Submitted by HARLEY BISSELL ( Indiana )
 
EDITOR'S NOTE:   The next 4 articles were submitted by JEFF SORENSON ( MINNESOTA )
 
LOST TREASURE IN COLORADO
 
LOST GOLD & BURIED LOOT
 
THE CIVIL WAR HOME PAGE
 
TREASURE MOUNTAIN
 
FARMER DAN'S FORTUNE
 
FUN STUFF !
 
 
TWO SHACKS FOR SALE

BLM--STAKING A MINING CLAIM

General Mining Law of 1872
The federal law governing locatable minerals is the General Mining Law of 1872 (May 10, 1872), which declared all valuable mineral deposits in land belonging to the United States to be free and open to exploration and purchase.

This law provides citizens of the United States the opportunity to explore for, discover, and purchase certain valuable mineral deposits on public domain minerals.

Federal Land Policy and Management Act of 1976 (FLPMA)
This Act did not amend the 1872 law, but did affect the recordation and maintenance of claims. Persons holding existing claims were required to record their claims with BLM by October 1979, and all new claims were required to be recorded with BLM. FLPMA’s purpose was to provide BLM with information on the locations and number of unpatented mining claims, mill sites, and tunnel sites to determine the na mes and addresses of current owners, and to remove any cloud of title on abandoned claims.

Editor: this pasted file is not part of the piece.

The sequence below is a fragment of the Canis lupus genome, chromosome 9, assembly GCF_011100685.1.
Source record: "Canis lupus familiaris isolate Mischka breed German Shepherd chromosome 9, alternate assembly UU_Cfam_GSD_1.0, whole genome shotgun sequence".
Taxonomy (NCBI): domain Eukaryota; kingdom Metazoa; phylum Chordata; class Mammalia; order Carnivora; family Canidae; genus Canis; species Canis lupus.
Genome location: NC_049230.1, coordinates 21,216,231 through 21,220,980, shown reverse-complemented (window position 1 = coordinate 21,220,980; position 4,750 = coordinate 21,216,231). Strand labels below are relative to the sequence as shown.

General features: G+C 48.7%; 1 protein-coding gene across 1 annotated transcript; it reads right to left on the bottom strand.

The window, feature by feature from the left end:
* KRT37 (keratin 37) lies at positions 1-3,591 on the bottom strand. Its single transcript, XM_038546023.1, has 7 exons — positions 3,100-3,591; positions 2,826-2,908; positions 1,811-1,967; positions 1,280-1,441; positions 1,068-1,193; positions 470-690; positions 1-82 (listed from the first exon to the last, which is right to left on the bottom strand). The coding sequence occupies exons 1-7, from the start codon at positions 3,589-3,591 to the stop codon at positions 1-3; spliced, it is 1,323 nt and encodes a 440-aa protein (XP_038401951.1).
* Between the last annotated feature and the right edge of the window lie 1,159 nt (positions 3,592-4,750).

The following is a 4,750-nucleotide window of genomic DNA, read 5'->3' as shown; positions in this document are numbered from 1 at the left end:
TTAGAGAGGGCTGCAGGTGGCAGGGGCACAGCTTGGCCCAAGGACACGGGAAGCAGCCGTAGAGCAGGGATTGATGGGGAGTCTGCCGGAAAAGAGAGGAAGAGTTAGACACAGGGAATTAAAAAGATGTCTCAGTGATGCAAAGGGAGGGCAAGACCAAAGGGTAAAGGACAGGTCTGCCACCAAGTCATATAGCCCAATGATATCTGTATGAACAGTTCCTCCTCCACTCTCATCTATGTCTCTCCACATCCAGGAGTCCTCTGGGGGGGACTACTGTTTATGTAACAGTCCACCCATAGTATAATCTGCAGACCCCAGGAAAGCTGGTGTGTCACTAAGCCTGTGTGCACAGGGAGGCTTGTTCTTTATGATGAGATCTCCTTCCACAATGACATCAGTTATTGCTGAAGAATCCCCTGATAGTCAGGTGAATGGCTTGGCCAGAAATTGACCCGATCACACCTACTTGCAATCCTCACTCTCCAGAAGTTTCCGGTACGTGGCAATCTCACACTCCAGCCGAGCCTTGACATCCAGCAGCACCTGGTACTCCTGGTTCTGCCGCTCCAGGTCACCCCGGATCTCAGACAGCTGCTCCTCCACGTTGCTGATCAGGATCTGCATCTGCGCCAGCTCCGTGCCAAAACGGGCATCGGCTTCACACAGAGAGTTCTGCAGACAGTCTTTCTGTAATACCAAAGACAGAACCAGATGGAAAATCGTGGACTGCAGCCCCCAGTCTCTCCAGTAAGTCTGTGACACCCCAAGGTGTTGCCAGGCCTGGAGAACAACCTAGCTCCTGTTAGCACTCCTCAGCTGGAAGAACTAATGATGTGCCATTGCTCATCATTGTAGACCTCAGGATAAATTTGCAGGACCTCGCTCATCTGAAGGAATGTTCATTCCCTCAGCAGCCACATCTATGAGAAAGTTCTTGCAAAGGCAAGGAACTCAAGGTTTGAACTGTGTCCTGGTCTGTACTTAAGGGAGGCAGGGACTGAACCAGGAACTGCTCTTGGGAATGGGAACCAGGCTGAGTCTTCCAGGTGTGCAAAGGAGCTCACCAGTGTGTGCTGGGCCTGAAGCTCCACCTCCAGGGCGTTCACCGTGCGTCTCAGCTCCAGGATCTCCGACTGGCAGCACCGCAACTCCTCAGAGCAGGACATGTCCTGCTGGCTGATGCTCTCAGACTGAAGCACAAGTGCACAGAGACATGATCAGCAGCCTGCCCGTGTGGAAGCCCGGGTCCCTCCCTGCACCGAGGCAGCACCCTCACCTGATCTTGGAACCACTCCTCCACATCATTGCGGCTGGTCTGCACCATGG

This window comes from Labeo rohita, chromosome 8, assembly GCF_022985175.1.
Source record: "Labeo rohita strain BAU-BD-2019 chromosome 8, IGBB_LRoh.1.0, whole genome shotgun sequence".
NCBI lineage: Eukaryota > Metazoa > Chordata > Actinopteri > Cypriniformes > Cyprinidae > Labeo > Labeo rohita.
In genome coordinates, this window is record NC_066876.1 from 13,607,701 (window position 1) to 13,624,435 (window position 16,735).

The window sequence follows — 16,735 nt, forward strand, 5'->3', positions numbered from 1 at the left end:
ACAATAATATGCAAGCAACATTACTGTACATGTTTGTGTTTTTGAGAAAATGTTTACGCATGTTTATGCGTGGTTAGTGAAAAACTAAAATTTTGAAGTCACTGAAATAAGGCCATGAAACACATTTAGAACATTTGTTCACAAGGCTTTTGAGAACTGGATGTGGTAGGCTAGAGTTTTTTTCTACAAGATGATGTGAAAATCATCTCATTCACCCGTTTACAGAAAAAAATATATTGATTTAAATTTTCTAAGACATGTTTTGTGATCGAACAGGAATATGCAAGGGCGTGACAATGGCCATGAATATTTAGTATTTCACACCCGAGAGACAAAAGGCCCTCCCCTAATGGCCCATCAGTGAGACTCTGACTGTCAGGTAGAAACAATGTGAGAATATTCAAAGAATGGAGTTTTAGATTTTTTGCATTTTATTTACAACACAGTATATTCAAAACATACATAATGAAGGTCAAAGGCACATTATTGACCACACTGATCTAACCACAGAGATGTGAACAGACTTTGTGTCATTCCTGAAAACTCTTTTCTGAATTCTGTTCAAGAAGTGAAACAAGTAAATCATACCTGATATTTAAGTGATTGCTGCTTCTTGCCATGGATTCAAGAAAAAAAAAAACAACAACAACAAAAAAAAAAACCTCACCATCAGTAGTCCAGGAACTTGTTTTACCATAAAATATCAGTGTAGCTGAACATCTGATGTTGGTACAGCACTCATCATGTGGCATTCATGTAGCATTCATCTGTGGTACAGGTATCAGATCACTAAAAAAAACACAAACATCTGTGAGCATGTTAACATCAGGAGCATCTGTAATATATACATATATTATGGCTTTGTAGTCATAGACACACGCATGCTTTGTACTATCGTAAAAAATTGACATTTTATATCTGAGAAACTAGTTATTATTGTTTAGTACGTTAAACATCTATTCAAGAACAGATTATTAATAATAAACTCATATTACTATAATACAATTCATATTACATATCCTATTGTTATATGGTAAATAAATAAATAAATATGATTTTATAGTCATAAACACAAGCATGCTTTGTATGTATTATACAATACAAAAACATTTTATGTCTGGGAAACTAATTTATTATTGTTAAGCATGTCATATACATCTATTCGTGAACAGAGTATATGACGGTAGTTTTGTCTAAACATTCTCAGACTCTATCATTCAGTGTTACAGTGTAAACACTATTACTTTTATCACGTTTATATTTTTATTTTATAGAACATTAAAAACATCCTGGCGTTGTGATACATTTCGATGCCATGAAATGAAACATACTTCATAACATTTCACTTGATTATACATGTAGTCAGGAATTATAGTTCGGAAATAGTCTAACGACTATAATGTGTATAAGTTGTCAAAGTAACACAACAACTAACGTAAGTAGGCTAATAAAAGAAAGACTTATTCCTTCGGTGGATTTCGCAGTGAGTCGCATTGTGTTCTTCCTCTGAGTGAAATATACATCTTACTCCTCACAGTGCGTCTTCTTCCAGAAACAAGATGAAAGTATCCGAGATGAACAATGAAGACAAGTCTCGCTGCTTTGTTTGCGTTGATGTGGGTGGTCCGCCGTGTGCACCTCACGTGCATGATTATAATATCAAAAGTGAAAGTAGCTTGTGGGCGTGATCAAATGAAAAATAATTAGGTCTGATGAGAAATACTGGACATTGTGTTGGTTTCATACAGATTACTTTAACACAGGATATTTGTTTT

What is a Mining Claim?
A mining claim is a parcel of land for which the claimant has asserted a right of possession and the right to develop and extract a discovered, valuable, mineral deposit. This right does not include exclusive surface rights (see Public Law 84-167).